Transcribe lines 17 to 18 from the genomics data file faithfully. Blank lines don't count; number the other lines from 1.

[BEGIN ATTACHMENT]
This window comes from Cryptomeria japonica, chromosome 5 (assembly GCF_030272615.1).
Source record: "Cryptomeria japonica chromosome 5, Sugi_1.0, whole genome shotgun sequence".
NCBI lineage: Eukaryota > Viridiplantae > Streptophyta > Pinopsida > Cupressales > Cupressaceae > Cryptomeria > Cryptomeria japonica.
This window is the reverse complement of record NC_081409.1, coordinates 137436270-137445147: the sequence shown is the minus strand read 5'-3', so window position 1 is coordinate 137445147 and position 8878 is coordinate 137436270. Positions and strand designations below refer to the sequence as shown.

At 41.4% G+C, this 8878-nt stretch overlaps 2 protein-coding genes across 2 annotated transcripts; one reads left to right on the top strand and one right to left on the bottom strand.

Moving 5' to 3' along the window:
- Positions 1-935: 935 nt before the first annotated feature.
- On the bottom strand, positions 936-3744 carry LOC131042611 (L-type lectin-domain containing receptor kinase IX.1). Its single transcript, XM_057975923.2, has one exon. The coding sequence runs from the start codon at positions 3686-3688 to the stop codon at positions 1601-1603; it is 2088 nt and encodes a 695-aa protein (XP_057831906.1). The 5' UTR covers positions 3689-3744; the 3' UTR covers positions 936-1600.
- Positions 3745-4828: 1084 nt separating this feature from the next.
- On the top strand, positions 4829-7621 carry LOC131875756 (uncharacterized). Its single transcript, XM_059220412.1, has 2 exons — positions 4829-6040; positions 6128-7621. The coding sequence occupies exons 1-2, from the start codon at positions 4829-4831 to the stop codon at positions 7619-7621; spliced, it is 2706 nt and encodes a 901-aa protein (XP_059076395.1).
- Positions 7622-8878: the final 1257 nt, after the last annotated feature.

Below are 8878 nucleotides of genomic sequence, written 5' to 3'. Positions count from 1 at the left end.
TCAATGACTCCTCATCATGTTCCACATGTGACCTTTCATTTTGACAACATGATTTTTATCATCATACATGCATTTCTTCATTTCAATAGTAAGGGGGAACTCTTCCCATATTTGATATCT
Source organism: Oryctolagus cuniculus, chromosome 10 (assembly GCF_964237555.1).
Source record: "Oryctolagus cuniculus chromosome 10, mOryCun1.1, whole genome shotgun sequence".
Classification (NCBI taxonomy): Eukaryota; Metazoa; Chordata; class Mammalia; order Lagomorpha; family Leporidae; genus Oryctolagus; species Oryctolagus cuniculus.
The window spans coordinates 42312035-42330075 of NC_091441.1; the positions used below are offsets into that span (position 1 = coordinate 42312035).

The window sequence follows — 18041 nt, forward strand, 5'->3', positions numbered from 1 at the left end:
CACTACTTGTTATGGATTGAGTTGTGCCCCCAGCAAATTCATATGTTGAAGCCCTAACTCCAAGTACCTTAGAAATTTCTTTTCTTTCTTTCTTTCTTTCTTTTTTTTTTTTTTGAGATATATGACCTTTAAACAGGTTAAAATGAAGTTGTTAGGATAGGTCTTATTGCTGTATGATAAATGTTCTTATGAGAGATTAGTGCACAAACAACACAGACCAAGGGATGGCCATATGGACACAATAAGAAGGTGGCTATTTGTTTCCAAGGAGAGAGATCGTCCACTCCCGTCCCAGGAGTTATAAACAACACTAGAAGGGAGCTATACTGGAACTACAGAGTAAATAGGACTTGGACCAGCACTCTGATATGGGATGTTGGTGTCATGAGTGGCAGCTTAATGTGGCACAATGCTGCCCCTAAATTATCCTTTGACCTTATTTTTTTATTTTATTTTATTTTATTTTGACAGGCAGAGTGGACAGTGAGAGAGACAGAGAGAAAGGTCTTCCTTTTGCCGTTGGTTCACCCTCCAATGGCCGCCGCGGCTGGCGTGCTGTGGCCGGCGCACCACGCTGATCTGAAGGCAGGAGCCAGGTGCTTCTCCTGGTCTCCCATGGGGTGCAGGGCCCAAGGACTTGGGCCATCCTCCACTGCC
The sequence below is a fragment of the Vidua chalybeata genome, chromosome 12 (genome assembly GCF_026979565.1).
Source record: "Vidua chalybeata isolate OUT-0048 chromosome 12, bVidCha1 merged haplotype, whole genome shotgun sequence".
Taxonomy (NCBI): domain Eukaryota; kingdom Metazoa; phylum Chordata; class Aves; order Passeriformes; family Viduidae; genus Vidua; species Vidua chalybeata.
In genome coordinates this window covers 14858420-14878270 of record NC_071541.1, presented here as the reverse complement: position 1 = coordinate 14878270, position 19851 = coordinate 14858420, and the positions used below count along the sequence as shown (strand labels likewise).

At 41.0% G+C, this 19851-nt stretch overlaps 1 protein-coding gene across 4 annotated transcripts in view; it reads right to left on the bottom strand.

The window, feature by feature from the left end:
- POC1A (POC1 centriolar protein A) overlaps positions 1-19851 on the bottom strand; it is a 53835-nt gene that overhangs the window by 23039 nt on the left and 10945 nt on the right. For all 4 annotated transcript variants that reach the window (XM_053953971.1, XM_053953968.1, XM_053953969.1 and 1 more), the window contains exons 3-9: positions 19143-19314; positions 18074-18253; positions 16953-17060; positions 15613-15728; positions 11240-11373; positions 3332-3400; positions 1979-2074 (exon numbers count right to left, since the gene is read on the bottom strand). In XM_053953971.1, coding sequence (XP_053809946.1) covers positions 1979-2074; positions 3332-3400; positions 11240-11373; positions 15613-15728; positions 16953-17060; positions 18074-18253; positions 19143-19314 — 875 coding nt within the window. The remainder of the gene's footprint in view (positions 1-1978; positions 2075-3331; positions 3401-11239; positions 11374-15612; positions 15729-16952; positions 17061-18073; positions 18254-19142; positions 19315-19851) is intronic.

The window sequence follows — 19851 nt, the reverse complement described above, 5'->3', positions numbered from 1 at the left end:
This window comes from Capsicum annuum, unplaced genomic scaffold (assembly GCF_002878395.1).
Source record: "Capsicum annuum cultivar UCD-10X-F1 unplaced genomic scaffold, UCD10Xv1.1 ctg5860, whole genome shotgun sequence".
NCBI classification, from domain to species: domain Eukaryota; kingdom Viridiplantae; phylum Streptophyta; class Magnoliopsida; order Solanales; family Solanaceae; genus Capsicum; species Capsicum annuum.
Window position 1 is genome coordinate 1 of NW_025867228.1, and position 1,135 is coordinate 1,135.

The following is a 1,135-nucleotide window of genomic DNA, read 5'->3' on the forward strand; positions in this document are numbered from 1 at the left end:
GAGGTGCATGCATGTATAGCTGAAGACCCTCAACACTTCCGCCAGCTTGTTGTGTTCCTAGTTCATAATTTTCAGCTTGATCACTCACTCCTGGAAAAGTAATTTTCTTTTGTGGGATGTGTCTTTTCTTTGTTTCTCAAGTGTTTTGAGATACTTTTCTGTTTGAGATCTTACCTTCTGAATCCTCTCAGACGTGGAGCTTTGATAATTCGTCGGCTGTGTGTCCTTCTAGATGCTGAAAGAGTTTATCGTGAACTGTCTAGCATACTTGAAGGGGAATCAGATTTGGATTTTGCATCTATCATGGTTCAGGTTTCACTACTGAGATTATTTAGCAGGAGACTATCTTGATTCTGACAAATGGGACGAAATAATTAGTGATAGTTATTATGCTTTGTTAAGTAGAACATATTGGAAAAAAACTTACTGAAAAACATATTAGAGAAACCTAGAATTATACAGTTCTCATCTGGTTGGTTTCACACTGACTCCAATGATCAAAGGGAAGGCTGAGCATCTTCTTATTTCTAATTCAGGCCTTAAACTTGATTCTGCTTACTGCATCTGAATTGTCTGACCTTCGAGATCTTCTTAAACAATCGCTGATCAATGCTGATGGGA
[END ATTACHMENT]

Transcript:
The window spans coordinates 42312035-42330075 of NC_091441.1; the positions used below are offsets into that span (position 1 = coordinate 42312035).

The window sequence follows — 18041 nt, forward strand, 5'->3', positions numbered from 1 at the left end: